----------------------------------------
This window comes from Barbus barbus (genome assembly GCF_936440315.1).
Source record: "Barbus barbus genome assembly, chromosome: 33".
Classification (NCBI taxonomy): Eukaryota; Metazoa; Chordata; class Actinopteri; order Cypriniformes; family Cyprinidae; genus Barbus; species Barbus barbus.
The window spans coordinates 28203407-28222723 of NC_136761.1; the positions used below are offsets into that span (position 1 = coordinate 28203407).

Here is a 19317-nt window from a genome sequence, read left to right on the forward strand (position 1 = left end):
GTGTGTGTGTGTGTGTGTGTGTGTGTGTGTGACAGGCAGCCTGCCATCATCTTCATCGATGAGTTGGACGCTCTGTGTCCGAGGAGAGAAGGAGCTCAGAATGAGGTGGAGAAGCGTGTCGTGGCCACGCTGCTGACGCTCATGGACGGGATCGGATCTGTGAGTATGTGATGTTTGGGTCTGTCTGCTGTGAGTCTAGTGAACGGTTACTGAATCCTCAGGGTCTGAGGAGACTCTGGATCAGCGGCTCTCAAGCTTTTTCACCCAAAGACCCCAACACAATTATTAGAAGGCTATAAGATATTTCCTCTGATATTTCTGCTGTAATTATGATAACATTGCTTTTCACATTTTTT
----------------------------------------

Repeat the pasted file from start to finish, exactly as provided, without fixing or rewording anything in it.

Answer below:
This window comes from Barbus barbus (genome assembly GCF_936440315.1).
Source record: "Barbus barbus genome assembly, chromosome: 33".
Classification (NCBI taxonomy): Eukaryota; Metazoa; Chordata; class Actinopteri; order Cypriniformes; family Cyprinidae; genus Barbus; species Barbus barbus.
The window spans coordinates 28203407-28222723 of NC_136761.1; the positions used below are offsets into that span (position 1 = coordinate 28203407).

Here is a 19317-nt window from a genome sequence, read left to right on the forward strand (position 1 = left end):
GTGTGTGTGTGTGTGTGTGTGTGTGTGTGTGACAGGCAGCCTGCCATCATCTTCATCGATGAGTTGGACGCTCTGTGTCCGAGGAGAGAAGGAGCTCAGAATGAGGTGGAGAAGCGTGTCGTGGCCACGCTGCTGACGCTCATGGACGGGATCGGATCTGTGAGTATGTGATGTTTGGGTCTGTCTGCTGTGAGTCTAGTGAACGGTTACTGAATCCTCAGGGTCTGAGGAGACTCTGGATCAGCGGCTCTCAAGCTTTTTCACCCAAAGACCCCAACACAATTATTAGAAGGCTATAAGATATTTCCTCTGATATTTCTGCTGTAATTATGATAACATTGCTTTTCACATTTTTT